A is not popular with some outspoken Parsippany residents.
The plan was introduced and had its first reading at the July 17 Township Council meeting.
Opponents of the plan argue that waivers and allowances for guests—the amendments proposed for the present occupancy law, according to town administration—will open the door to stacking, the practice of having many more people living in a residence than the law allows.
Parsippany resident Bob Venezia said occupancy laws are designed to protect residents' health, prevent stacking and illegal overuse of community resources and minimize risk for emergency responders.
Another concern of Venezia's is that allowing waivers could lead to litigation against the town.
"Approving a waiver in one case and denying a similar waiver in another could result in a discrimination lawsuit," said Venezia, who voiced his views before the council on July 17. "The township could also be held negligent for any injury or damages resulting from a condition that would not have existed legally except for a waiver.
"Such lawsuits could be initiated by the occupants themselves, their neighbors or even township employees."
Resident Roy Messmer, another vocal opponent of the proposal, agreed.
"What the administration is [proposing] is ridiculous," he told Patch. "You're asking them to create a waiver on residency, to create a multitude of lawsuits."
Messmer said that stacking remains a huge problem in the township "in the form of unofficial boarding houses and multiple families living in single-family homes throughout Parsippany."
Parsippany Business Administrator Jasmine Lim told Patch that she doesn't think stacking is a major issue in the township.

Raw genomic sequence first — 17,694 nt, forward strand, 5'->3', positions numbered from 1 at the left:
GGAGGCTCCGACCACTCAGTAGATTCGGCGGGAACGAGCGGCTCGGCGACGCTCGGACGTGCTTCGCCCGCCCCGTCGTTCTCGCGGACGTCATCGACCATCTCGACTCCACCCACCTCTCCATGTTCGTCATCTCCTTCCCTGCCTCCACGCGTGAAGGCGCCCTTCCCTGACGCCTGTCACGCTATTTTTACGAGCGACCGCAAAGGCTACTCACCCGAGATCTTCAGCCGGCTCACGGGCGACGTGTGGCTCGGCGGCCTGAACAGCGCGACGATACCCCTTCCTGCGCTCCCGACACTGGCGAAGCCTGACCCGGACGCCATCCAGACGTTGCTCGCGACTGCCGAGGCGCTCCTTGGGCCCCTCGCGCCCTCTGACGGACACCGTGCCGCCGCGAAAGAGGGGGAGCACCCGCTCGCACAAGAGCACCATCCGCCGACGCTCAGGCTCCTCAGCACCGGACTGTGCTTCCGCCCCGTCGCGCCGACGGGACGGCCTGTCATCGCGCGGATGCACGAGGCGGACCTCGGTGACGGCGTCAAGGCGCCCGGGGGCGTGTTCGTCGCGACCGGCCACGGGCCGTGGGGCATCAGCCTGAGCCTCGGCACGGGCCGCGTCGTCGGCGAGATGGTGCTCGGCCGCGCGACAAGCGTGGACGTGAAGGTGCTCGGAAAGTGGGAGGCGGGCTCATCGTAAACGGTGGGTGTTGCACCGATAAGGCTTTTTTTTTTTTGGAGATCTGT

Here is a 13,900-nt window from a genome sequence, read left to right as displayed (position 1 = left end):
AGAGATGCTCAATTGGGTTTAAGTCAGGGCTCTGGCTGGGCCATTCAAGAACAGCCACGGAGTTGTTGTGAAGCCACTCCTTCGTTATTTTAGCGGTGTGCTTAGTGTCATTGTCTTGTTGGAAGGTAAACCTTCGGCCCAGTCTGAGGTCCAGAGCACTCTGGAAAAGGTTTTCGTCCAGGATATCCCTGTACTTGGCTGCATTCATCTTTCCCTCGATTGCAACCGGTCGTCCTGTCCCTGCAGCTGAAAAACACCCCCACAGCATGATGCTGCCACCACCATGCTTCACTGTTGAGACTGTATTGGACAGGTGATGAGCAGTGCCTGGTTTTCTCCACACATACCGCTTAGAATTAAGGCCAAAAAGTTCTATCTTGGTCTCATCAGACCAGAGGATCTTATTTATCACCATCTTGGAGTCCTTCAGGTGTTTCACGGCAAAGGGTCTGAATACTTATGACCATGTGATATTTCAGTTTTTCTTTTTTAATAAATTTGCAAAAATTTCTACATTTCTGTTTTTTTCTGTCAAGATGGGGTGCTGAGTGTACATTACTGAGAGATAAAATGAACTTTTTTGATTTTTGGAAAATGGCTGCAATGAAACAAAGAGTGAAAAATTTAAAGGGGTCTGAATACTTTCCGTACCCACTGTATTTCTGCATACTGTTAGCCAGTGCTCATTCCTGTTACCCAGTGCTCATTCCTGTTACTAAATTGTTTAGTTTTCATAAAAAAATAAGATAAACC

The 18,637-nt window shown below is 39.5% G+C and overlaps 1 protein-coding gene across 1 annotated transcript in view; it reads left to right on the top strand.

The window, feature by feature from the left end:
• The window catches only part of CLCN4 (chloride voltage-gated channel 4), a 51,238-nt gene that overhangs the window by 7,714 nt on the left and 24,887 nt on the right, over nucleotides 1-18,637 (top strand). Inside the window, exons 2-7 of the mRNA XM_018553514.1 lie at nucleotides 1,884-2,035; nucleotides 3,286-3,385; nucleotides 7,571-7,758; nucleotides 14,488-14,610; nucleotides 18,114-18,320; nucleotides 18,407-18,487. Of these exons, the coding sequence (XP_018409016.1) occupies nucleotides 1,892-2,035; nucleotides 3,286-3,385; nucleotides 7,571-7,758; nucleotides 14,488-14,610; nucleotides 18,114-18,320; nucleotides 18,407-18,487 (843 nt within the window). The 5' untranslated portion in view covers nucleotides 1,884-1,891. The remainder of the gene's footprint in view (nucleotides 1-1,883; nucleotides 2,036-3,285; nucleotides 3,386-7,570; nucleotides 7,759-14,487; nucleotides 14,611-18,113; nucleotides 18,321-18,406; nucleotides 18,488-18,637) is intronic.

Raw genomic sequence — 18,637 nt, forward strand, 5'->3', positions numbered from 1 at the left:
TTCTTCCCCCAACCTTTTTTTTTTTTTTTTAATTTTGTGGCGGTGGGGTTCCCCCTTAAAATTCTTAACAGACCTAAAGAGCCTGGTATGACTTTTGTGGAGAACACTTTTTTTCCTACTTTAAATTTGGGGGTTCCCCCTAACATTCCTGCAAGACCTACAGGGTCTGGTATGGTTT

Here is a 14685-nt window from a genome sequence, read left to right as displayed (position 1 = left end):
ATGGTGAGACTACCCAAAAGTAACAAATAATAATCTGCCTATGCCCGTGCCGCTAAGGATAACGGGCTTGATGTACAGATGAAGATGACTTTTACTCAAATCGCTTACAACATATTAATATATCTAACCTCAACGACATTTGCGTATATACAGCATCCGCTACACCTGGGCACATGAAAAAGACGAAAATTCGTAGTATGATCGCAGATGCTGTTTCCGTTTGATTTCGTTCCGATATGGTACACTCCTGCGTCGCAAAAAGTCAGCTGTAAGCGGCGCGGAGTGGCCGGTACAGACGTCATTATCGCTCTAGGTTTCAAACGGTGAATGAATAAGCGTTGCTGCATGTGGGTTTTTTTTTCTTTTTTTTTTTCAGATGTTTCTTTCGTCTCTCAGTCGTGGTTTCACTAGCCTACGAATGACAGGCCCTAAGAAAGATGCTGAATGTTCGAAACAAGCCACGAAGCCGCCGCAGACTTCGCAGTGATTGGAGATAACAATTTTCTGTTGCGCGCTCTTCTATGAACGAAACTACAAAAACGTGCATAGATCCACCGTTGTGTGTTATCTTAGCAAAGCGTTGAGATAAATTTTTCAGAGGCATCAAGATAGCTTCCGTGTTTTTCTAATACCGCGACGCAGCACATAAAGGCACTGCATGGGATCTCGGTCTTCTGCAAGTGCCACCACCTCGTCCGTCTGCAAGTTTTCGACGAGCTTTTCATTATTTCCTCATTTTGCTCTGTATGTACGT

"It is my understanding that stacking is largely under control with the adoption of the 2006 occupancy ordinance and the bi-ennial inspections of rental units," she said.
Messmer also questioned how council members Brian Stanton, Vincent Ferrara and Michael dePierro, who saying that they opposed stacking, possibly could support a change in the maximum occupancy law.
Venezia said another problem he sees with the plan is that it adds more to the workload of township employees.
"This ordinance adds judge, jury, administrative and enforcement duties to the Housing Division," he said. "The guest policy and many of the waivers seem to be unenforceable. The net result is an exacerbation of the stacking problem that already exists in the township."
Venezia said he does have sympathy for as it currently stands.
"I hope there is a way to help them, but the broadly defined, open-ended, unenforceable ordinance being proposed is not the answer," he said. "The council had good intentions when it drew up this ordinance. But there are too many flaws, costs, risks and unintended consequences associated with its implementation."
The Township Council may vote on the proposal its Aug. 21 business meeting. Residents will be permitted to speak out for and against the plan before any vote takes place.